• India has significant human rights problems despite making commitments to tackle some of the most prevalent abuses. There are increased restrictions on Internet freedom; continued marginalization of Dalits, tribal groups, religious minorities, sexual and gender minorities, and people with disabilities; and persistent impunity for abuses linked to insurgencies, particularly in Maoist areas, Jammu and Kashmir, Manipur, and Assam. Many children remain at risk of abuse and deprived of education. India’s free media, vibrant civil society, and independent judiciary often act as checks on abusive practices but reluctance to hold public officials to account for abuses or dereliction of duty fosters a culture of corruption and impunity. India continues to use laws to stifle dissent by restricting access to foreign funding for domestic nongovernmental organizations that are critical of the government.

    Also available in हिंदी >>

  • Gangashree walks through the village to manually clean human excrement from dry toilets in Kasela, Uttar Pradesh, which she will collect in her basket and carry to the outskirts of the village for disposal.
    The Indian government should end “manual scavenging” – the cleaning of human waste by communities considered low-caste – by ensuring that local officials enforce the laws prohibiting this discriminatory practice, Human Rights Watch said in a new report released today.

Reports

India

  • Sep 16, 2014
    Dr. M. R. Rajagopal is a leading palliative care physician from India who, for more than 20 years, has battled conditions that cause patients to suffer severe pain unnecessarily.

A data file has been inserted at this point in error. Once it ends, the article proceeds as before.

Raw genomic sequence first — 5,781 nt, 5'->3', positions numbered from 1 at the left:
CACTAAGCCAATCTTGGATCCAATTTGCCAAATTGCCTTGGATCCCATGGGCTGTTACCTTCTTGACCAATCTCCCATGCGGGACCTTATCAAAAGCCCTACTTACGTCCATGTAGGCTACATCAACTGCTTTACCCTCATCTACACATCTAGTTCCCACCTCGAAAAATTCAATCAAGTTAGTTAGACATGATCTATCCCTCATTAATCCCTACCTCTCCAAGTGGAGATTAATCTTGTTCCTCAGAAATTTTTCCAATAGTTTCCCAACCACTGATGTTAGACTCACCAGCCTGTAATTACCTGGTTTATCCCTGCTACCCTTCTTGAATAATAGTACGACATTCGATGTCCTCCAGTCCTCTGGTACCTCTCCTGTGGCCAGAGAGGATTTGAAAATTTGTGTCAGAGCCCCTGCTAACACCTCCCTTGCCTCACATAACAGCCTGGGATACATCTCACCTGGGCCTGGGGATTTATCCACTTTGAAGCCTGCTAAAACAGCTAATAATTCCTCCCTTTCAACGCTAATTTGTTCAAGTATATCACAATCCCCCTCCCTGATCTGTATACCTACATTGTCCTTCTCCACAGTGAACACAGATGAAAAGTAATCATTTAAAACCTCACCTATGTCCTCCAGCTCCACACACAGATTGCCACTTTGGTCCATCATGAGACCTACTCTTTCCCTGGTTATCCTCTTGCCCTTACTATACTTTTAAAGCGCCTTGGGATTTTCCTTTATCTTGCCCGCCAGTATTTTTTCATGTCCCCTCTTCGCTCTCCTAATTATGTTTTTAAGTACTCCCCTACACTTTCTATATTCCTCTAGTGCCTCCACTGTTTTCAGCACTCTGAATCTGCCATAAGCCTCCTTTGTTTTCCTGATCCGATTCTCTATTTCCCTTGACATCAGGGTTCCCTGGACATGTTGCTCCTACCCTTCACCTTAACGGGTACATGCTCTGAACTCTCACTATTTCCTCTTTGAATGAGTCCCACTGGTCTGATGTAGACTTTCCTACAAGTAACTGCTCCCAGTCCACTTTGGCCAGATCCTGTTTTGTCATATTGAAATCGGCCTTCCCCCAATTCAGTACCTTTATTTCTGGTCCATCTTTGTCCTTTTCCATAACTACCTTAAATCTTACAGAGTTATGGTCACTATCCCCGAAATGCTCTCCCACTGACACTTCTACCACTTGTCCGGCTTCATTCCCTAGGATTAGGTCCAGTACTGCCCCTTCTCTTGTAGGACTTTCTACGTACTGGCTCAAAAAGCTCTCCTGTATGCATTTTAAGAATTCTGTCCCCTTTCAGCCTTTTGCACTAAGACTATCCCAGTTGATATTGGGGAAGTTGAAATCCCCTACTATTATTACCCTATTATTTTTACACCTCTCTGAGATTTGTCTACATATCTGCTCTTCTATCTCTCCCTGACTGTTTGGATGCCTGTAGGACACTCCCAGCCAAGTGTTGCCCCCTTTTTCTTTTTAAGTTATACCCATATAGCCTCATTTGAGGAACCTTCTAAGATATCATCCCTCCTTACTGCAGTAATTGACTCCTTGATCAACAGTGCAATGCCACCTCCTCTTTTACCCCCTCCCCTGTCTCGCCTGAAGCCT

• Aug 25, 2014
    A decade ago, Lalibai, then a mother of four, took a stand and refused to remove and dispose of excrement from her village’s dry toilets, work she inherited at age 12. She had been approached by grassroots activists who said it was illegal for anyone to compel her to do this work, and that she had a choice to leave. She decided to claim her dignity and quit.
  • Aug 25, 2014
    The Indian government should end “manual scavenging” – the cleaning of human waste by communities considered low-caste – by ensuring that local officials enforce the laws prohibiting this discriminatory practice, Human Rights Watch said in a new report released today.
  • Aug 24, 2014
    Irom Sharmila has been protesting against the Armed Forces Special Powers Act (AFSPA) for the last 14 years. Unfortunately, the debate over the Act has been reduced to an absurd test of patriotism: While some contend that repealing the Act would be an insult to the Indian army and would put the soldiers at risk, others feel that it has adversely affected Indian soldiers.
  • Aug 4, 2014
    Women and child development minister Maneka Gandhi’s decision to focus immediate attention on ending sexual violence against women and girls is good news. However, knee-jerk solutions like death penalty for rapists and lowering the age of a juvenile from 18 to 16 will not help end sexual violence against women.
  • Jul 24, 2014
    The rape of a 6-year-old girl at a school in Bangalore has refocused attention on sexual abuse of children in India.
  • Jul 24, 2014
  • Jul 16, 2014
  • Jul 1, 2014
    All parties implicated in a new United Nations’ report about abuses of children during armed conflict should call an immediate halt to these crimes, Human Rights Watch said today. The UN secretary-general’s annual report on children in armed conflict was released on July 1, 2014.
  • Jun 20, 2014
    India should carry out the recommendations of the United Nations Committee on the Rights of the Child to improve protection for children affected by armed conflict, Human Rights Watch said today. The Child Rights Committee made its recommendations to India public on June 19, 2014, in Geneva.